The US Army stands for cooperation with Russia in the sphere of ballistic missile defense.

The latest developments confirm validity of the information that the United States might abandon its plans to develop the third position area in East Europe. US Deputy Secretary of Defense William J. Lynn said that deployment of killer missiles in Poland and installation of a radar in the Czech Republic were but "one of the options" and that the final decision was to be made yet.

An important statement was made this Tuesday at the meeting of the US Senate Committee on Armed Services. Lynn, Vice Chairman of the Joint Chiefs of Staff James Carthright, and Missile Defense Agency Director Patrick O’Reilly were invited to the meeting to promote the MDA budget for the next financial year. (The MDA had asked for $7.8 billion.)

Lynn and O’Reilly spoke of ABM partnership with Russia. To quote Lynn, “At the international level, two issues demand unwavering attention – ballistic missile defense in Europe and ABM cooperation with Russia. Concerning the former, the final decision will have to be made yet. US approach to it stipulates a search for cooperation with foreign partners including Russia to alleviate the Iranian threat.”

O’Reilly was more eloquent. He informed the audience that he had been to the Russian radar in Gabala (Azerbaijan) in 2007 and therefore could appraise its “valuable contribution to the US and NATO ballistic missile defense efforts” from firsthand knowledge. The general announced as well that he had discussed “potential spheres of cooperation in the matter of ballistic missile defense” with representatives of the Russian government in Moscow not long ago. The talks were centered around lasers, joint research, and data-exchange initiatives. What information is available to Nezavisimaya Gazeta indicates that these talks took place in late May. “We stay in touch with the Russians so as not to miss the chance to design an American-Russian ABM system,” O’Reilly said.

O’Reilly added that the radars in Gabala and in Armavir (Russia) were “perfect” for keeping an eye on missile tests in the Middle East and that data from them could greatly contribute to the future ABM framework. “As a matter of fact, there are other variants of these radars’ integration. We discussed these ideas,” he said.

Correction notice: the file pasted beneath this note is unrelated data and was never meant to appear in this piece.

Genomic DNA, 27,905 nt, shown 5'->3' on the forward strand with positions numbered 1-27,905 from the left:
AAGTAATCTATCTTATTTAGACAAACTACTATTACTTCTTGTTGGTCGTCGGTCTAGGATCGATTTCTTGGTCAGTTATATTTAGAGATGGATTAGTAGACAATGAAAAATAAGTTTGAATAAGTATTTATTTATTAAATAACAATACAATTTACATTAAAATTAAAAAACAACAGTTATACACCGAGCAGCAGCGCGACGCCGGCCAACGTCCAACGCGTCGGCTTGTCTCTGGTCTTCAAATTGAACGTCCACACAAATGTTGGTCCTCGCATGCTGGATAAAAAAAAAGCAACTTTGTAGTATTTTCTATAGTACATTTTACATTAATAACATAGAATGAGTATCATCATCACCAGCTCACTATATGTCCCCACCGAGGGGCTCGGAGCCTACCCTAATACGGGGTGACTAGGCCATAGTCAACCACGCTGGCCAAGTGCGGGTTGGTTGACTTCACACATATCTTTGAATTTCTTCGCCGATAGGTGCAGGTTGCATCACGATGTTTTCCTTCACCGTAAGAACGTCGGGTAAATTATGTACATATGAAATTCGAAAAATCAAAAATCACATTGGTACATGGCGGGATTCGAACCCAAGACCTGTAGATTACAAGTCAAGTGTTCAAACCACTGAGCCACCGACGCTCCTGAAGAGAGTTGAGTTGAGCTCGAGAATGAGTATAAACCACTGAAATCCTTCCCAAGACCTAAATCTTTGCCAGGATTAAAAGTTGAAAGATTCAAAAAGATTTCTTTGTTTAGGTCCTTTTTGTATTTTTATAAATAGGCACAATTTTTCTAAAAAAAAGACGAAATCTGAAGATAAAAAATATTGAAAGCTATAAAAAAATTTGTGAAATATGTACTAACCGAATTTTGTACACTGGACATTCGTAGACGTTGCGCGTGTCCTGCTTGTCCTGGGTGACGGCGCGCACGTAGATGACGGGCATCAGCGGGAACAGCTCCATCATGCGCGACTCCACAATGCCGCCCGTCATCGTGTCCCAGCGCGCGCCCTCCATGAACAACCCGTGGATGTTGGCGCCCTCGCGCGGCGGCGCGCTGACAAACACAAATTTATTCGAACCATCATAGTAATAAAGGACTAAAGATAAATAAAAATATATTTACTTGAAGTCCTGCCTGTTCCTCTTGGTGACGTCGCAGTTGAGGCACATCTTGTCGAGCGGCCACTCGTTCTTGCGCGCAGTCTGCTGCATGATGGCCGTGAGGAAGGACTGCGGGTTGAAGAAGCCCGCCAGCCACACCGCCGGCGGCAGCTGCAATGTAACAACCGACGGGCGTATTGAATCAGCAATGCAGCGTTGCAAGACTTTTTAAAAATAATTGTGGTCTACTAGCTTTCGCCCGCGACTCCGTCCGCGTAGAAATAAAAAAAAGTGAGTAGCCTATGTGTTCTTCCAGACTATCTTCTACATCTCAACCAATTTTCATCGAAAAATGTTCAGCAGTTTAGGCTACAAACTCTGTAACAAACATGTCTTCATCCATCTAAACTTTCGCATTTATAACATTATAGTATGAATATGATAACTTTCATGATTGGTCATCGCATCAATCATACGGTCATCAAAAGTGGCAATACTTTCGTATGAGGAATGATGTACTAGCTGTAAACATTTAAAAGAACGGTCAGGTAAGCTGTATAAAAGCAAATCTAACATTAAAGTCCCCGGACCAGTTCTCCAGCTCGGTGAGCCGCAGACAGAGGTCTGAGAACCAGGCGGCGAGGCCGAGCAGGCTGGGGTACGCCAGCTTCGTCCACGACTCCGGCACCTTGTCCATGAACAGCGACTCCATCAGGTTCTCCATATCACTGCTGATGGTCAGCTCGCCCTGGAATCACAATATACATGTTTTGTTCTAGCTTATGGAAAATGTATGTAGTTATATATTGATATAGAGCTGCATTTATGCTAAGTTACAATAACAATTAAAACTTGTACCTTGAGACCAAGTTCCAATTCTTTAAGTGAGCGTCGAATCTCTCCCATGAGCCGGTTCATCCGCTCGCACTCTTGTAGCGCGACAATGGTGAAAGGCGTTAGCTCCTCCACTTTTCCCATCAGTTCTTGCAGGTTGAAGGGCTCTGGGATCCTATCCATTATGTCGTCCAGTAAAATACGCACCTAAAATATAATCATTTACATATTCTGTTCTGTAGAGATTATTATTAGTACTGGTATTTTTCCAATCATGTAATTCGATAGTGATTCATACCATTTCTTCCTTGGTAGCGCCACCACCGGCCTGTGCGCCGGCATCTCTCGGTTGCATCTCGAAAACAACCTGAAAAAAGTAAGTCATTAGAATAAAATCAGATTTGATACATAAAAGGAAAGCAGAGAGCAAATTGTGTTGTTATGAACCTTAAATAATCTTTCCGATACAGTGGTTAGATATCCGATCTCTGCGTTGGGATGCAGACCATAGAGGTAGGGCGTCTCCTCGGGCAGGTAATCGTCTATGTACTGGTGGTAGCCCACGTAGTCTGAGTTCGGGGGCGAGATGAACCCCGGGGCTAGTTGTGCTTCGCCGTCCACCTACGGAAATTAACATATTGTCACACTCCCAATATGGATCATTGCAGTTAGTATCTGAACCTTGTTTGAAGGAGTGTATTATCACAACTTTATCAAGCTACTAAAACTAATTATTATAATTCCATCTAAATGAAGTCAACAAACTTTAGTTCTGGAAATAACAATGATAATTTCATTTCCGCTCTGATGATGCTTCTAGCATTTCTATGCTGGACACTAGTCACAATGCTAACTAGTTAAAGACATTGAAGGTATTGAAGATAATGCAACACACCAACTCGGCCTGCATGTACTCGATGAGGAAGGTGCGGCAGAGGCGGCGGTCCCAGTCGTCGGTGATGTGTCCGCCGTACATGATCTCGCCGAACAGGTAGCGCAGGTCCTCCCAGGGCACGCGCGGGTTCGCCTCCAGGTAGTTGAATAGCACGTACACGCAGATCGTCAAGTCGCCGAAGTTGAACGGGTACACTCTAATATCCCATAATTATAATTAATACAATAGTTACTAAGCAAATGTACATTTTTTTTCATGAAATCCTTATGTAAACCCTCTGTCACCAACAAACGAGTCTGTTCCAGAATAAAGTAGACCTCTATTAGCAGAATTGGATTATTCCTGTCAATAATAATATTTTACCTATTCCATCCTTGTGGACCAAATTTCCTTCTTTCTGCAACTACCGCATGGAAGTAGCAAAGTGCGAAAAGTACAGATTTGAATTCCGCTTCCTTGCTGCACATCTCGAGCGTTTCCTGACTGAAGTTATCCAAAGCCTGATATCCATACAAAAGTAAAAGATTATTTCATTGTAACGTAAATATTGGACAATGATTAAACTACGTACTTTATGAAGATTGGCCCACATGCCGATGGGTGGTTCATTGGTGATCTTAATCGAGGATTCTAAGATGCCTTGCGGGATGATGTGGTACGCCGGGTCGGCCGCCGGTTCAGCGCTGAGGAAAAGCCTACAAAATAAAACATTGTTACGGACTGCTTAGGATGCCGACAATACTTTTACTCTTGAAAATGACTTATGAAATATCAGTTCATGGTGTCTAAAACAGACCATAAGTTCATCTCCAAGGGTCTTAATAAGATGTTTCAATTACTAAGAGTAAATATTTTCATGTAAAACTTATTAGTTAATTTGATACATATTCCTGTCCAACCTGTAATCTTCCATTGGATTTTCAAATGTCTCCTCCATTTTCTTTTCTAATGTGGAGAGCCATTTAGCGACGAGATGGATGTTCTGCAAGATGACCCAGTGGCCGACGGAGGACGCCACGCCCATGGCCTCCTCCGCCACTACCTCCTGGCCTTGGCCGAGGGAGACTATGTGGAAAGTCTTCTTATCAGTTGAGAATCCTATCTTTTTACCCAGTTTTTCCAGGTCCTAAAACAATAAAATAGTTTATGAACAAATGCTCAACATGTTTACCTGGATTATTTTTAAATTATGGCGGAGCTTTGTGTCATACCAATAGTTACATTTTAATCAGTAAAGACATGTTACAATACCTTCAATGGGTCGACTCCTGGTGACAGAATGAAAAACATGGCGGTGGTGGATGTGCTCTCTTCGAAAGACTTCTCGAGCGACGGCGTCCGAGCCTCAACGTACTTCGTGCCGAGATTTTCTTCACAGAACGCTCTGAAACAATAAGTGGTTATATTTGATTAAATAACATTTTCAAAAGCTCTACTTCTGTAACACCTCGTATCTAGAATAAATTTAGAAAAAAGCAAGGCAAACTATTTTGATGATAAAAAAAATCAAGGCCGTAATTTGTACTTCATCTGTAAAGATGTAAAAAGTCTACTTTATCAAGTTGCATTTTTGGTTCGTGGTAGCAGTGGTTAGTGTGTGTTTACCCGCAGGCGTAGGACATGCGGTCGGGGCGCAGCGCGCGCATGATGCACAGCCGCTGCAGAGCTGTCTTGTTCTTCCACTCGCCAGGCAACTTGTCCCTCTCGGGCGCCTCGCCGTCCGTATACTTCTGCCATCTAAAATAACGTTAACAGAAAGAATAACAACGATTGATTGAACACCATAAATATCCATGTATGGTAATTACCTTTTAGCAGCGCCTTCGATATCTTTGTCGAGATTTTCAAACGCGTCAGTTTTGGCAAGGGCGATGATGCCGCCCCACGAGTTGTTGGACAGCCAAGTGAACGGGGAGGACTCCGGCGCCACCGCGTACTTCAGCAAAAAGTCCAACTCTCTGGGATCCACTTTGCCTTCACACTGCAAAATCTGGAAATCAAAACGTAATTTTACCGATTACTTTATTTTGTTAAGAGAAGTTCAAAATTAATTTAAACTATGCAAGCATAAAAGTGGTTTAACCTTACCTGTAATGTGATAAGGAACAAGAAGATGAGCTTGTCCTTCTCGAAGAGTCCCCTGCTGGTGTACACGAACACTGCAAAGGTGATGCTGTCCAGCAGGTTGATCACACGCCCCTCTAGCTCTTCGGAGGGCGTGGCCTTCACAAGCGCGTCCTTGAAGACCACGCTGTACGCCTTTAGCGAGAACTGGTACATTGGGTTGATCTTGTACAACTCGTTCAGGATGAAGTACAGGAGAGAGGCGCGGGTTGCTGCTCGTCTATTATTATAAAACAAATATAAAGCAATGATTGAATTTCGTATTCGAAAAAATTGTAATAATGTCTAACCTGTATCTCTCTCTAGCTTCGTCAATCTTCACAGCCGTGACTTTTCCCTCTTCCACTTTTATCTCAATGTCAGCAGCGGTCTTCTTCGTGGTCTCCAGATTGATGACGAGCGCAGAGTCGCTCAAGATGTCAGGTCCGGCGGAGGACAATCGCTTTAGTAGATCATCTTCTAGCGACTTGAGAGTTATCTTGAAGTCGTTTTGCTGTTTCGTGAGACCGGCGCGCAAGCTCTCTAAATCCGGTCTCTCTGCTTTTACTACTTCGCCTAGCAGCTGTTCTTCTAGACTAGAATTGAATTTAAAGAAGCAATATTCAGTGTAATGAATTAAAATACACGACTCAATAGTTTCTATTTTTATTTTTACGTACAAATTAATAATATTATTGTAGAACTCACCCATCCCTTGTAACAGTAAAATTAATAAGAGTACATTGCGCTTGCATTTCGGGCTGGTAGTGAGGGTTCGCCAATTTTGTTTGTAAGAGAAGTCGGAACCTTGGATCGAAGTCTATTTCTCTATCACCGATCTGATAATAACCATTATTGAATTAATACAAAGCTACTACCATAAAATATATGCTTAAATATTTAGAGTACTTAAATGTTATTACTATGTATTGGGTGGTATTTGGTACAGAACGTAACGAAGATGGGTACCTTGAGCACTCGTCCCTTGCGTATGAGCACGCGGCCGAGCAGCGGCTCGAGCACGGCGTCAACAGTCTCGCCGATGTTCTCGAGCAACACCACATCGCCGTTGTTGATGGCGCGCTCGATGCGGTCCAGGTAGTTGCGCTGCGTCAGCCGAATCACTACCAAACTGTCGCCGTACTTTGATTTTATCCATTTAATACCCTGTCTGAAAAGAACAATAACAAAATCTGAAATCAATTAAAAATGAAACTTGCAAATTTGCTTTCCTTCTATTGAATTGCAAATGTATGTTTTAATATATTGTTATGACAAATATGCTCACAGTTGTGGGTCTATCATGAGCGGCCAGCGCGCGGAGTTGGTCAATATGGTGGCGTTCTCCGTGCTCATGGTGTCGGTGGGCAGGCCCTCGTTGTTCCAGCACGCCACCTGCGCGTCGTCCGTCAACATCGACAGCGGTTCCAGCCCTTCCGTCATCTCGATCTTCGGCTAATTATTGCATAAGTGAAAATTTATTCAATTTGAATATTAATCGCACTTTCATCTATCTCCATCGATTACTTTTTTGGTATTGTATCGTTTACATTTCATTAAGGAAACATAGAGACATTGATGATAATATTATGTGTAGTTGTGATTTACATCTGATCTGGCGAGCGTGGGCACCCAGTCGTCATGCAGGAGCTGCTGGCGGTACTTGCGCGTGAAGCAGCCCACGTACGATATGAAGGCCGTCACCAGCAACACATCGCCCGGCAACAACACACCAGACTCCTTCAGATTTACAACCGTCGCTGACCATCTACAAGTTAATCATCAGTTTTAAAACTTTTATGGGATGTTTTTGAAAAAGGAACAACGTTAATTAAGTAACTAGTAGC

Carthright in his turn advocated ABM cooperation with Russia which he called expedient from the technical, operational, and diplomatic standpoints as well as from the standpoint of intelligence.

Committee Chairman Carl Levin praised the generals for their efforts to establish cooperation with Russia also promoted by US President Barack Obama, State Secretary Hillary Clinton, and Defense Secretary Robert Gates.

Senators John McCain and Joseph Lieberman were given the floor then. Their comments showed that not everyone in Washington was sold on the idea of cooperating with the Russians in so sensitive a matter.

Lieberman admitted being “upset” by Lynn’s words. “I thought the decision (on the Czech Republic and Poland) was final… I know that we ought to talk to the Russians. I’m aware of the advantages of partnership with them but not when they demand to high a price in terms of our commitments to allies in East and Central Europe who were part of the USSR once,” he said. The senator emphasized that abandonment of the plans to install elements of the ballistic missile defense system in the Czech Republic and Poland would disturb allies in Prague and Warsaw as well as in Ukraine. Concerning the latter, Lieberman said that Ukraine had “aired concerns over Moscow’s muscle-playing.”

Igor Lyakin-Frolov of the Russian Foreign Ministry explained that ABM cooperation with the United States was but an option at this point. “Nothing specific has been suggested so far. We regard the ABM issue as inseparable from general matters of strategic stability in Europe and throughout the world,” he said. “In any event, we are open for a dialogue and we will discuss anything they suggest.”

Experts call the Russian-US cooperation in the sphere of ballistic missile defense an extremely positive development but doubt that it will ever come to pass.